A few years ago as I was leading a conference for small church leaders a pastor stood to ask why so many churches stab their pastors in the back. I responded that I wasn't sure we got stabbed in the back as often as we shot ourselves in the foot. I explained that we bring some of our problems on ourselves. I recently preached in a church where that had happened.
This church called a pastor about four months earlier. He was not from the same denominational background as the church and approached pastoral leadership from a different perspective than is common for churches of this denomination. Although the church was working with denominational leadership to help them find a pastor, they called this person on their own. It proved to be a mistake.
Immediately upon arriving as pastor he began to change the order of the worship service and make other changes in the church. He did all this without going through the appropriate leadership groups in the church. He removed part of the worship service that the congregation felt was important. At this point the lay leaders approached him and asked that this be put back in the worship service.
The Sunday prior to my preaching there he asked to meet with the deacons of the church after the service. In the meeting he presented them with a list of complaints he had about the church and resigned effective immediately. At the start of the worship service on the Sunday I was preaching a lay leader read the pastor's reasons for resigning and briefly addressed them. I worried this might bring the service down, but instead I sensed a relief was felt by most of the people present.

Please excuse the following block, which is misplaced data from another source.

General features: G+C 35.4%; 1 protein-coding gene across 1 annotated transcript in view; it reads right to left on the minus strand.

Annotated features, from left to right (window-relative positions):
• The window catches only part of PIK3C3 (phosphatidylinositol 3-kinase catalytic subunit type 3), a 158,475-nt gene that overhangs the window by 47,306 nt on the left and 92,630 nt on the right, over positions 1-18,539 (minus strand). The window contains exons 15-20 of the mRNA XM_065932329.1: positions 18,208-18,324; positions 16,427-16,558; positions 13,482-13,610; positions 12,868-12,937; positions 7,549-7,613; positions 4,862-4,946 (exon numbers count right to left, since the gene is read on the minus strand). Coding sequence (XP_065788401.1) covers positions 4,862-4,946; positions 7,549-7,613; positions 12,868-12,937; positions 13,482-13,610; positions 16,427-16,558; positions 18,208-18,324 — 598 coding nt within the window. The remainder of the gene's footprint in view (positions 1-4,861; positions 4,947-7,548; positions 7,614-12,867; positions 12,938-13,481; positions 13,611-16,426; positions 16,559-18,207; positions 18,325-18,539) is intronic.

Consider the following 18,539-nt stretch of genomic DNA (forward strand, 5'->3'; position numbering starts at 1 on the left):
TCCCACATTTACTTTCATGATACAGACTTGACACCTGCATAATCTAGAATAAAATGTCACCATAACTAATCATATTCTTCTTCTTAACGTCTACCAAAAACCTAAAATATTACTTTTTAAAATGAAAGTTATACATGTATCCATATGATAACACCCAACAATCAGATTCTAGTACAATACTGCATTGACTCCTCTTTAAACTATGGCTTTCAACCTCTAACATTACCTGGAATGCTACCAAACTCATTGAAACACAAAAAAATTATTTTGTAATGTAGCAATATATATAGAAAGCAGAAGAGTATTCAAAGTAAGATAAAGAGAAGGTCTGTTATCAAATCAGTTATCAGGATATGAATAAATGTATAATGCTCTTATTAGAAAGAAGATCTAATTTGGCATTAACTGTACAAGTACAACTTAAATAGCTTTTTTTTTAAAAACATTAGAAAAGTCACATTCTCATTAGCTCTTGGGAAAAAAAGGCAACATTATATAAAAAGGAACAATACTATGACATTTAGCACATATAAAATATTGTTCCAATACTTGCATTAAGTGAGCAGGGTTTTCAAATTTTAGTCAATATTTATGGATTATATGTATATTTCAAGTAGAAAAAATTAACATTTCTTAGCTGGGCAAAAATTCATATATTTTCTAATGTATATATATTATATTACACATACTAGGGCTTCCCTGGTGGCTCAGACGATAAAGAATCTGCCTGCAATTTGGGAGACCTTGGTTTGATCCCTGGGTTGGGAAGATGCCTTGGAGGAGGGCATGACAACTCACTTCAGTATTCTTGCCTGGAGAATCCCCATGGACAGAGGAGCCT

Just before dismissing the congregation at the end of the service, I reminded them that I had told them in the past that being without a pastor is better than calling the wrong person. They had called the wrong person. Any pastor that would resign from a church after four months over the issues he identified doesn't belong in the role of a pastor.
Here was a classic example of a pastor shooting himself in the foot. He had not been there long enough to change a light bulb much less the order of their worship service. He had not been there long enough to earn the trust of the church and needed to work closely with the lay leaders if he wanted to make changes or introduce new things in the life of the church.
I'm sure he is going around condemning the church for not letting him do what he wanted to do. If he is, he's wrong. This is a good, small, rural church that is very traditional. He should have known that going in and respected their traditions. This church is willing to make changes, but such changes will happen slowly and only after the congregation buys into the change.
As pastors of smaller churches we must learn to work within the traditions and timetables of our churches. I found that almost every change our church experienced took longer than I wanted it to, but those changes stuck because the congregation was given time to buy into the changes before they were made. Towards the end of my pastorate there changes came more rapidly as the people trusted my leadership, and I trusted and respected them, so we were able to work together to make needed changes.
Pastors, don't shoot yourself in the foot and blame the congregation for your problems. When you do make mistakes, be quick to apologize and learn from them. Most congregation will give you a lot of grace when you do those two things, and you'll enjoy a long, productive ministry in your church.